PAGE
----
December 23, 2015 at 3:57 pm #151659CalicoParticipant
This is a head-scratcher for me:
I have a client who insists that I show steel edging adjacent to all concrete curbs on bid drawings (standard 6″ height catch and spill curbs) in a parking lot, as he believes that the edging will somehow prevent mulch material from migrating into the pavement. I have explained verbally and via email that adding edging adjacent and parallel to a curb is wasteful, creates a trip hazard if not installed properly at or below the back of the curb, will look odd, and is a sign of the coming apocalypse (okay, I didn’t mention the last part). Despite my advice, he persists. I am therefore including a note on my drawing stating that any extra edging beyond that used to separate turf beds and shrub beds is to be installed against my recommendation as a licensed professional, and that I will not be held liable for any actions resulting from the extra installation. The note (I am contemplating writing the note in 32 point Arial Black font) and correspondence won’t prevent a lawsuit, but at least they will make defense a bit easier when somebody trips over the stuff.
My practice does not extend out of southeastern Wyoming and northeastern Colorado, so I am a bit sheltered. I prefer not to use steel edging at all if I can help it, but it does make sense in certain commercial applications.
My basic question: Is using edging in weird places becoming a standard practice elsewhere?December 23, 2015 at 5:42 pm #151665Robert AndersonParticipant
This is a new one on me and I have practiced everywhere from Pennsylvania to Texas and internationally as well. As for your note on the drawings, having it noted should be sufficient. I don’t know that making it GIGANTIC is really going to do much for your relationship with this client. If you have any desire to do future work perhaps simply having it in with your other notes should suffice.
Best of luck and happy holidays!December 23, 2015 at 7:07 pm #151664CalicoParticipant
Ha. Yeah, I just threw it in the notes. Someday I am going to write all my notes in 32 point helvetica so somebody – anybody – will read them. Other than being wasteful and making me look bad – and I need no help in that regard – the only problem I can see with the edging is that the installer will want to put it in such that the top of rolltop is above the height of the curb, or that it will be allowed to rise up out of the ground like other edging with our delightfully expansive soils. I modified my note to include a maintenance statement, so I would hope that I am okay on this one. Back at you on the holiday well wishes.December 30, 2015 at 4:34 pm #151663Tyson CarrollParticipant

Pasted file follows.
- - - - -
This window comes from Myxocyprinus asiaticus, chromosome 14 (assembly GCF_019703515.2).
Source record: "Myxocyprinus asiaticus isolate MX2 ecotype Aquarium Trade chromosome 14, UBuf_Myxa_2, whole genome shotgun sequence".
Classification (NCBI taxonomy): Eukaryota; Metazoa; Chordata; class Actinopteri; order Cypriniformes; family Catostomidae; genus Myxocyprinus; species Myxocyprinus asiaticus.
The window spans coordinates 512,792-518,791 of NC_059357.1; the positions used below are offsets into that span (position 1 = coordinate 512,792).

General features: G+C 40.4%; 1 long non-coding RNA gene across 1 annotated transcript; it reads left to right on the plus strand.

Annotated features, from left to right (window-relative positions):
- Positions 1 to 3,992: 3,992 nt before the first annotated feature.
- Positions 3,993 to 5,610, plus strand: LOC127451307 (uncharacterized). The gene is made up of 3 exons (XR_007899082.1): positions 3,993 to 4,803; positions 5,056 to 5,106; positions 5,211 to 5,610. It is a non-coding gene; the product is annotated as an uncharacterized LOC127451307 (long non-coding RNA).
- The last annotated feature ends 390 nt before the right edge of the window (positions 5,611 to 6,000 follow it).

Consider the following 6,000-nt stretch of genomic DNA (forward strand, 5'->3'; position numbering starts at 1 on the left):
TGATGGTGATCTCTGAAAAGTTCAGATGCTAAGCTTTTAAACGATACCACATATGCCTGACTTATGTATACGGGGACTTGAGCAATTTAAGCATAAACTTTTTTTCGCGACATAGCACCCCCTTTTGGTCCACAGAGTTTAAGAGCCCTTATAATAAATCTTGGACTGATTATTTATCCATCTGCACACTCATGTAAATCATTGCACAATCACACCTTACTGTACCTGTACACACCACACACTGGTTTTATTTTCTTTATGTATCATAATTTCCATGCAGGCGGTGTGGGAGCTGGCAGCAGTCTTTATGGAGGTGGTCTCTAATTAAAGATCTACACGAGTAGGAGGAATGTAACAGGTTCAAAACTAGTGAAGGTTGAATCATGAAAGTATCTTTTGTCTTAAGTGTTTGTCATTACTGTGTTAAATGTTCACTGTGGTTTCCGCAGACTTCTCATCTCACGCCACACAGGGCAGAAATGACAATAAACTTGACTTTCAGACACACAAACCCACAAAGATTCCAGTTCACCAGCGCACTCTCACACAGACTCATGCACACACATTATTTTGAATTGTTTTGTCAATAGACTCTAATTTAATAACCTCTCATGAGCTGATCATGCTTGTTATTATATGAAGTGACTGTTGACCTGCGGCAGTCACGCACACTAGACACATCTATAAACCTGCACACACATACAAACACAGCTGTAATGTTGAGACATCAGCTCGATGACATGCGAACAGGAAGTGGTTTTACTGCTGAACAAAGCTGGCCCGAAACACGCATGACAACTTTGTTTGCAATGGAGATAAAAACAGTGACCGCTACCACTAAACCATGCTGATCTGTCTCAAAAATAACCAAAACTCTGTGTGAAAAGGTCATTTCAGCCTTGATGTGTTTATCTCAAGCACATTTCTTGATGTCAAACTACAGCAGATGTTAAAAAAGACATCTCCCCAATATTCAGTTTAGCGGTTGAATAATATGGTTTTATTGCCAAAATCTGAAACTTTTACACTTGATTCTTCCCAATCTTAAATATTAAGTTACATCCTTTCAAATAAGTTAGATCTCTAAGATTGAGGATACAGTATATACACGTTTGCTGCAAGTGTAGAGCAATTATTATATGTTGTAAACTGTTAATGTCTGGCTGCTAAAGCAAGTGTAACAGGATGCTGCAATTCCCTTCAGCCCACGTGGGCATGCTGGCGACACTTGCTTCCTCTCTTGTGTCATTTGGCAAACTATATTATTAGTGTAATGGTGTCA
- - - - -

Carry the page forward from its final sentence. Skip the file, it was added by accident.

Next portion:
We receive this comment all of the time in Ca in regards to mulch flooding over into paved areas. As long as the finished grade of the planting area is 1-2″ below the adjacent paving, mulch is a thicker/coarser mix, and the slope of the PA is low mulch will not migrate unless of an irrigation break, severe severe flooding, or general vandalism. We typically place 4-8″ and then taper at the walk edges the 1-2″ below adjacent paving acts as a back stop to mulch migrating.
To answer your question it is not standard but it sounds like a request from a lack of general understanding.January 1, 2016 at 5:24 pm #151662Dennis J. Jarrard, PLA, CLARBParticipant
I am often befuddled by requests like this from clients. (“Use rubber mulch in beds” almost made the top of my head pop off). I agree with you that if your bedline is backing up to a hard surface like sidewalk or curb it is not needed and a waste of money. Even if you put notes on your plans and details for the contractor to bury it flush with top of curb it will migrate upward over time and look unsightly as well potentially create a tripping hazard. If you are not onsite doing construction observation I will guarantee you the contractor will not install it properly. I have seen plastic edging installed along sidewalks, another head scratcher and it too looks horrible. I always point out to friend I am with when I see these things what a bad decision it is to install product like this. I would incorporate your disclaimer notes in with your other general notes and call it a day. If you want repeat work from this client it is best to keep them happy.January 4, 2016 at 7:44 pm #151661Tosh KParticipant
Weird, but a lot of clients hate the mulch overflow – just make sure the mulch overflow won’t happen even under heavy rainfall (1″~2″ in my experience isn’t always enough in some regions if the flash storms drop a lot of rain, particularly if the bed is sloped)January 18, 2016 at 4:47 pm #151660Barbara PetersonParticipant
I have seen this more frequently than I would want to here in the Dallas area. It is generally used in residential settings but I have seen it a couple of times in commercial settings. The problem is that the bed prep has been installed at or above the height of the adjacent walk (ie the bed is slightly bermed “in the center”) and then mulch is added on top resulting in wash out during rain events.
Try lowering the elevation bed slightly to accommodate the mulch so that it is more flush with the walk once installed.
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